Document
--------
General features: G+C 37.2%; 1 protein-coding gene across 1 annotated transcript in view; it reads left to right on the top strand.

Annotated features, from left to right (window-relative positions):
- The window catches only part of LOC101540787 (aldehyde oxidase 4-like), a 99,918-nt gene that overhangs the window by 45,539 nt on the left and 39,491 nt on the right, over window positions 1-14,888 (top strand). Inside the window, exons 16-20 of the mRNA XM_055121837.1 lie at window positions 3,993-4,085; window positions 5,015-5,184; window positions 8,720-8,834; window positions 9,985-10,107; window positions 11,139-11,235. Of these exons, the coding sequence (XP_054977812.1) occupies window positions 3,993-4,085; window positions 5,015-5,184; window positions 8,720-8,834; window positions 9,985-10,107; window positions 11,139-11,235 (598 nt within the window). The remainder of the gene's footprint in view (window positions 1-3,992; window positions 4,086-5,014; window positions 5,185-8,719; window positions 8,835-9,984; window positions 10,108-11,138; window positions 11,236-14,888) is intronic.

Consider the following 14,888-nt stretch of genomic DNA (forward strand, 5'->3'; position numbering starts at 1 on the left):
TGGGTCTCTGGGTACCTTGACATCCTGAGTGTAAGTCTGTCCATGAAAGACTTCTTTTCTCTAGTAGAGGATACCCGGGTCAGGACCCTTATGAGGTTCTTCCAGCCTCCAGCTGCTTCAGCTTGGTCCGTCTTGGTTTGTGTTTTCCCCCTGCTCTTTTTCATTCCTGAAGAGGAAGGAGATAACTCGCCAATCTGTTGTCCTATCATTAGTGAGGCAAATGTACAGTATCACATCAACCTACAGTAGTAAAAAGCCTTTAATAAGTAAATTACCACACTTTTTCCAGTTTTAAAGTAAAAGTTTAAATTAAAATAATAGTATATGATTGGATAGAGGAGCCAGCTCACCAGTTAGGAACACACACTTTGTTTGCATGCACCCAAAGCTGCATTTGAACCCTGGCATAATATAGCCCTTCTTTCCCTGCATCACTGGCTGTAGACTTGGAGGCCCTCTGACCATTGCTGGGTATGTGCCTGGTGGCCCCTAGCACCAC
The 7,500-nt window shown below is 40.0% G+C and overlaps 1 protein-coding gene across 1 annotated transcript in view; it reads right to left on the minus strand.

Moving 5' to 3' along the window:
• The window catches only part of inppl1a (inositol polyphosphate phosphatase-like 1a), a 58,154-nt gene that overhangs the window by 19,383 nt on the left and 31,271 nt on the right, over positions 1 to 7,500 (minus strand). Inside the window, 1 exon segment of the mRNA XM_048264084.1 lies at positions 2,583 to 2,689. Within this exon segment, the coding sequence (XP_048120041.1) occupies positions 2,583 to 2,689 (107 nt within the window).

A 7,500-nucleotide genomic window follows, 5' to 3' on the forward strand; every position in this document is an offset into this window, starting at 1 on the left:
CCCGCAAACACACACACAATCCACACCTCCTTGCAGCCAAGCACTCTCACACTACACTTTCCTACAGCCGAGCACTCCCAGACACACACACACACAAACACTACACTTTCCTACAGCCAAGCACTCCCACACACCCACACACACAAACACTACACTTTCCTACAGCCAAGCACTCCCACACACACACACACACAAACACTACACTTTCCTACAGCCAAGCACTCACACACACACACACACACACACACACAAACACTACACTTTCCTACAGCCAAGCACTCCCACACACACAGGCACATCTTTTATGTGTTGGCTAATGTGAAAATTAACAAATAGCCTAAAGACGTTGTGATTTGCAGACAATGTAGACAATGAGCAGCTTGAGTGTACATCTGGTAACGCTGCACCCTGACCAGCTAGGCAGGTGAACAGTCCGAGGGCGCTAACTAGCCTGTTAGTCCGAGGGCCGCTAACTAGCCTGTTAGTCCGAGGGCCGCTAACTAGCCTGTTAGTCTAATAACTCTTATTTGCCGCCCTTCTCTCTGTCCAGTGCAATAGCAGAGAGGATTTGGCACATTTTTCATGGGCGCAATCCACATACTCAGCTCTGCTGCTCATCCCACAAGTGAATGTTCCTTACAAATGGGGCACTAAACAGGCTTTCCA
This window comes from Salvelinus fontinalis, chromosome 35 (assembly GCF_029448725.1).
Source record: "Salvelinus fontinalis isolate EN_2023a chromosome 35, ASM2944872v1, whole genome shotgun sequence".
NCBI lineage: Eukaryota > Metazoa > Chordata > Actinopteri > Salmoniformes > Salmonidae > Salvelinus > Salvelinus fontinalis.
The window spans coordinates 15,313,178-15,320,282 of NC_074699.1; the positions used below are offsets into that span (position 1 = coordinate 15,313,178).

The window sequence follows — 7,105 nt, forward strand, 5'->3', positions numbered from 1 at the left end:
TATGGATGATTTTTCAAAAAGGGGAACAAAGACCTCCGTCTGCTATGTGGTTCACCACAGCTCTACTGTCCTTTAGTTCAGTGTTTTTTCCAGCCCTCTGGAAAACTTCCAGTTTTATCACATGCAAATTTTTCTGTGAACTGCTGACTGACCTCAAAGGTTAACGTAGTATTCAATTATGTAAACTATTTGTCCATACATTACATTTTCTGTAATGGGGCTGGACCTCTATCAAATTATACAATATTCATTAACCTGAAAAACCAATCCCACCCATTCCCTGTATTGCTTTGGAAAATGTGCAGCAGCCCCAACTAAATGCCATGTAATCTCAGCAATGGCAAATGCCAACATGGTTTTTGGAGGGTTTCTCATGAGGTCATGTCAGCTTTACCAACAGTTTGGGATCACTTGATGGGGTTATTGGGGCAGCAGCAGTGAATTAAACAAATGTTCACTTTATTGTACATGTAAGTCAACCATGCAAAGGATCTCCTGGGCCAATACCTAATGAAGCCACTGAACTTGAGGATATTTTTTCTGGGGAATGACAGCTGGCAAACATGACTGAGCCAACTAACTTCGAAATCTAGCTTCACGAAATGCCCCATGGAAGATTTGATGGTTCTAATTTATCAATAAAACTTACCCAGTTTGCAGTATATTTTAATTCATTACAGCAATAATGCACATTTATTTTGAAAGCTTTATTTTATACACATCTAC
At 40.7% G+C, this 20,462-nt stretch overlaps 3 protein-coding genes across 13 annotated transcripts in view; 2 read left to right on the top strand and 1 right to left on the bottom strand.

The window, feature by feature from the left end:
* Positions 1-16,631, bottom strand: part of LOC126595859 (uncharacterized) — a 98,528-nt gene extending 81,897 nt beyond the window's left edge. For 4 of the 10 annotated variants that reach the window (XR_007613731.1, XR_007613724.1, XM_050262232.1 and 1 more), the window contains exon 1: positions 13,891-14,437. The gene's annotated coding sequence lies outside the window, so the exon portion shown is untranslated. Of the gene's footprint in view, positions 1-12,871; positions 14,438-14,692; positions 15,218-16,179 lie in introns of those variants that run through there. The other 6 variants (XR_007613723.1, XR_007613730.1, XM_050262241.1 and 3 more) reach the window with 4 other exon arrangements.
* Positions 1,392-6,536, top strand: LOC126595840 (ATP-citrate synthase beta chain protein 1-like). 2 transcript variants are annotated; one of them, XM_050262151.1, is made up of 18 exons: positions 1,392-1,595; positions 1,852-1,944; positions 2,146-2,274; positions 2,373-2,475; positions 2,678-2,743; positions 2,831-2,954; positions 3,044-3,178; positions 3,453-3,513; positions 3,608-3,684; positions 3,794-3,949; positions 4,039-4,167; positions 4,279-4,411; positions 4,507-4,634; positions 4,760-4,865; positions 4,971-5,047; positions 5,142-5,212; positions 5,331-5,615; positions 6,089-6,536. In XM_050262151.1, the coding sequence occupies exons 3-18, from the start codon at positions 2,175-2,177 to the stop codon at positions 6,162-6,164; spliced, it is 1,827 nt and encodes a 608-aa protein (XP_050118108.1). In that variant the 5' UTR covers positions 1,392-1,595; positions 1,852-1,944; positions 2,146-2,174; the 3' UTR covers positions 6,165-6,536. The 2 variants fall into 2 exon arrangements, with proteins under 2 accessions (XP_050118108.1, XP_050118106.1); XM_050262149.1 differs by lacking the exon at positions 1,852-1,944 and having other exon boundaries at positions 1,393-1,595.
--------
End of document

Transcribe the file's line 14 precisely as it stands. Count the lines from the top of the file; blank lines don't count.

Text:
The window spans coordinates 15,313,178-15,320,282 of NC_074699.1; the positions used below are offsets into that span (position 1 = coordinate 15,313,178).